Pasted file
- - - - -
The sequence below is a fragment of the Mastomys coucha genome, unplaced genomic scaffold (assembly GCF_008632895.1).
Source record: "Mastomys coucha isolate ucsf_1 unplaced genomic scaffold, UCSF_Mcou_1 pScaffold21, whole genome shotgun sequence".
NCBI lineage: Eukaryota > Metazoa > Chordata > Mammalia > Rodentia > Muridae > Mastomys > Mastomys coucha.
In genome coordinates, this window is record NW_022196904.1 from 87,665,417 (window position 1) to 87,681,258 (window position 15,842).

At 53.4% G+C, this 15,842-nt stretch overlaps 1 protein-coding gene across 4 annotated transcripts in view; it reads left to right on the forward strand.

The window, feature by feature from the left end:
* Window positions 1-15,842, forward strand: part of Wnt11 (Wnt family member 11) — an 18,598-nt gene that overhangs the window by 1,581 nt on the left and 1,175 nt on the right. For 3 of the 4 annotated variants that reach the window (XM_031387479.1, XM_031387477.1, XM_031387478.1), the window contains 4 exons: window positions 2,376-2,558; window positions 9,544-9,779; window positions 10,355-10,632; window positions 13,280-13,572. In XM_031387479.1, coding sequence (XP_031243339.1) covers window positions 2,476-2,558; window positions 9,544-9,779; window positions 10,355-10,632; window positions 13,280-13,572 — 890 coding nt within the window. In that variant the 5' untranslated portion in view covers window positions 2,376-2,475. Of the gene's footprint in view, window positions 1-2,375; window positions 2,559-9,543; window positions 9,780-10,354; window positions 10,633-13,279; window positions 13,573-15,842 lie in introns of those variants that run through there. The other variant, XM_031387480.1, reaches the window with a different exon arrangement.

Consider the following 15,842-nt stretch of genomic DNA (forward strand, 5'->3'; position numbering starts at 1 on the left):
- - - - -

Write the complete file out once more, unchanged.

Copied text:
The sequence below is a fragment of the Mastomys coucha genome, unplaced genomic scaffold (assembly GCF_008632895.1).
Source record: "Mastomys coucha isolate ucsf_1 unplaced genomic scaffold, UCSF_Mcou_1 pScaffold21, whole genome shotgun sequence".
NCBI lineage: Eukaryota > Metazoa > Chordata > Mammalia > Rodentia > Muridae > Mastomys > Mastomys coucha.
In genome coordinates, this window is record NW_022196904.1 from 87,665,417 (window position 1) to 87,681,258 (window position 15,842).

At 53.4% G+C, this 15,842-nt stretch overlaps 1 protein-coding gene across 4 annotated transcripts in view; it reads left to right on the forward strand.

The window, feature by feature from the left end:
* Window positions 1-15,842, forward strand: part of Wnt11 (Wnt family member 11) — an 18,598-nt gene that overhangs the window by 1,581 nt on the left and 1,175 nt on the right. For 3 of the 4 annotated variants that reach the window (XM_031387479.1, XM_031387477.1, XM_031387478.1), the window contains 4 exons: window positions 2,376-2,558; window positions 9,544-9,779; window positions 10,355-10,632; window positions 13,280-13,572. In XM_031387479.1, coding sequence (XP_031243339.1) covers window positions 2,476-2,558; window positions 9,544-9,779; window positions 10,355-10,632; window positions 13,280-13,572 — 890 coding nt within the window. In that variant the 5' untranslated portion in view covers window positions 2,376-2,475. Of the gene's footprint in view, window positions 1-2,375; window positions 2,559-9,543; window positions 9,780-10,354; window positions 10,633-13,279; window positions 13,573-15,842 lie in introns of those variants that run through there. The other variant, XM_031387480.1, reaches the window with a different exon arrangement.

Consider the following 15,842-nt stretch of genomic DNA (forward strand, 5'->3'; position numbering starts at 1 on the left):